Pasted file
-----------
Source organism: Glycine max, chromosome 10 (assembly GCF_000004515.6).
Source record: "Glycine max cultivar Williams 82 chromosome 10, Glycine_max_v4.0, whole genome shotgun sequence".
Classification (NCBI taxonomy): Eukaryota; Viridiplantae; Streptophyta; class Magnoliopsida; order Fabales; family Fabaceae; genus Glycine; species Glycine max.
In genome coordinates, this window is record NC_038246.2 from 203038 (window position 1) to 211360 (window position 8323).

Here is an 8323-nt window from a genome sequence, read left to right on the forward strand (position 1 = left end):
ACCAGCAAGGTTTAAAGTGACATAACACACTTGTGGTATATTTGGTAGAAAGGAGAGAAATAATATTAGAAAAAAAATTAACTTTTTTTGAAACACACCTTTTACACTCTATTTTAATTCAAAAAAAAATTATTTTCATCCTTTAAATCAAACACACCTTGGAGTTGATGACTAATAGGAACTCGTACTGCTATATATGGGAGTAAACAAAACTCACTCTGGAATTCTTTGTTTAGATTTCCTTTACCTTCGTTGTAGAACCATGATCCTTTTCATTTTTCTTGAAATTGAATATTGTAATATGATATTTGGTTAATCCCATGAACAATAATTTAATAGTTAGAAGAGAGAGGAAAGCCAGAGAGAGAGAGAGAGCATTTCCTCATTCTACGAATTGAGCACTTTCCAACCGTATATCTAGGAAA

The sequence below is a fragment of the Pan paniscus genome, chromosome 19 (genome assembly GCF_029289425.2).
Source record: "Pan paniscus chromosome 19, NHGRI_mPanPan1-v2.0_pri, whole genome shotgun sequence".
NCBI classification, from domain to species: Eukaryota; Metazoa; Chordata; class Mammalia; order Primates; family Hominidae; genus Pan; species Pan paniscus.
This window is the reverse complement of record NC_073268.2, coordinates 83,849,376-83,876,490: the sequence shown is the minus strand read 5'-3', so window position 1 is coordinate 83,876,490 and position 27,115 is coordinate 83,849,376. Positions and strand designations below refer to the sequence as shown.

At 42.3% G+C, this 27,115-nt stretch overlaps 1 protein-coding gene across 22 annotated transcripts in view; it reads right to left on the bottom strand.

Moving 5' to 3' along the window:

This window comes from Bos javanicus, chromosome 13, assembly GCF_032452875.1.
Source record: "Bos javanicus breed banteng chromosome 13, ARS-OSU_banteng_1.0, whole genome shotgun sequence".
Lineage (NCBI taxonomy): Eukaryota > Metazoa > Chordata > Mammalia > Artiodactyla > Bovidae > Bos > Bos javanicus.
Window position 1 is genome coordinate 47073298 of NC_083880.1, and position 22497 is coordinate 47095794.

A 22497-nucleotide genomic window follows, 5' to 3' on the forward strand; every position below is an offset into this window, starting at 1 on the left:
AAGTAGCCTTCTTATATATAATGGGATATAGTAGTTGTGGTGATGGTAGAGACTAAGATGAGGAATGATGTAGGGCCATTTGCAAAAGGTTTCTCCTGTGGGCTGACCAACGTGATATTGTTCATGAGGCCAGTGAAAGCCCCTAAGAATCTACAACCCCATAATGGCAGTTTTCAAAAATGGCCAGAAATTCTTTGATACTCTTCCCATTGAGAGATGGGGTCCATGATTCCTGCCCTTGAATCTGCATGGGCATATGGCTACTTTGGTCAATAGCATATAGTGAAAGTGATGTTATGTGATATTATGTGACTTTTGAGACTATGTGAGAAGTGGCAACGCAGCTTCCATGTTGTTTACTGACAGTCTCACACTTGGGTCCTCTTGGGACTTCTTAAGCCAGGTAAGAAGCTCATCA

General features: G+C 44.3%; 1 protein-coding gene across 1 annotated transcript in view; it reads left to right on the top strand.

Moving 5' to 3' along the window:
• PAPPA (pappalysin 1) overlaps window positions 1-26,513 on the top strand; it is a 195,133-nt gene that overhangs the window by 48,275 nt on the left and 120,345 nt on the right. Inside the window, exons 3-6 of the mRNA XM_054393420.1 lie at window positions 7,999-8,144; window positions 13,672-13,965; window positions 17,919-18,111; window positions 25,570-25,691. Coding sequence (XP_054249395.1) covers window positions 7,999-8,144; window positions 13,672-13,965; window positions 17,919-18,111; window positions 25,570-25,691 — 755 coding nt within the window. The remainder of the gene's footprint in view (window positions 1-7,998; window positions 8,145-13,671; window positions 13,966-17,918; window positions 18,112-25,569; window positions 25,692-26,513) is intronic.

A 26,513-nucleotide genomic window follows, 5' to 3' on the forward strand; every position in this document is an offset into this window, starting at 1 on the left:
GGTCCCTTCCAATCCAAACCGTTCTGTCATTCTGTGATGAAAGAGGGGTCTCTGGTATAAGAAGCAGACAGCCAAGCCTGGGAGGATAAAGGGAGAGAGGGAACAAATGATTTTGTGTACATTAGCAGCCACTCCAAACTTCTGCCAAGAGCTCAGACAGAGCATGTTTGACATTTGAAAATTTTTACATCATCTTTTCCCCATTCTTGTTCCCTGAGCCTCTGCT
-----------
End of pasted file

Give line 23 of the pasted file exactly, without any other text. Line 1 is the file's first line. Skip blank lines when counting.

GGTCCCTTCCAATCCAAACCGTTCTGTCATTCTGTGATGAAAGAGGGGTCTCTGGTATAAGAAGCAGACAGCCAAGCCTGGGAGGATAAAGGGAGAGAGGGAACAAATGATTTTGTGTACATTAGCAGCCACTCCAAACTTCTGCCAAGAGCTCAGACAGAGCATGTTTGACATTTGAAAATTTTTACATCATCTTTTCCCCATTCTTGTTCCCTGAGCCTCTGCT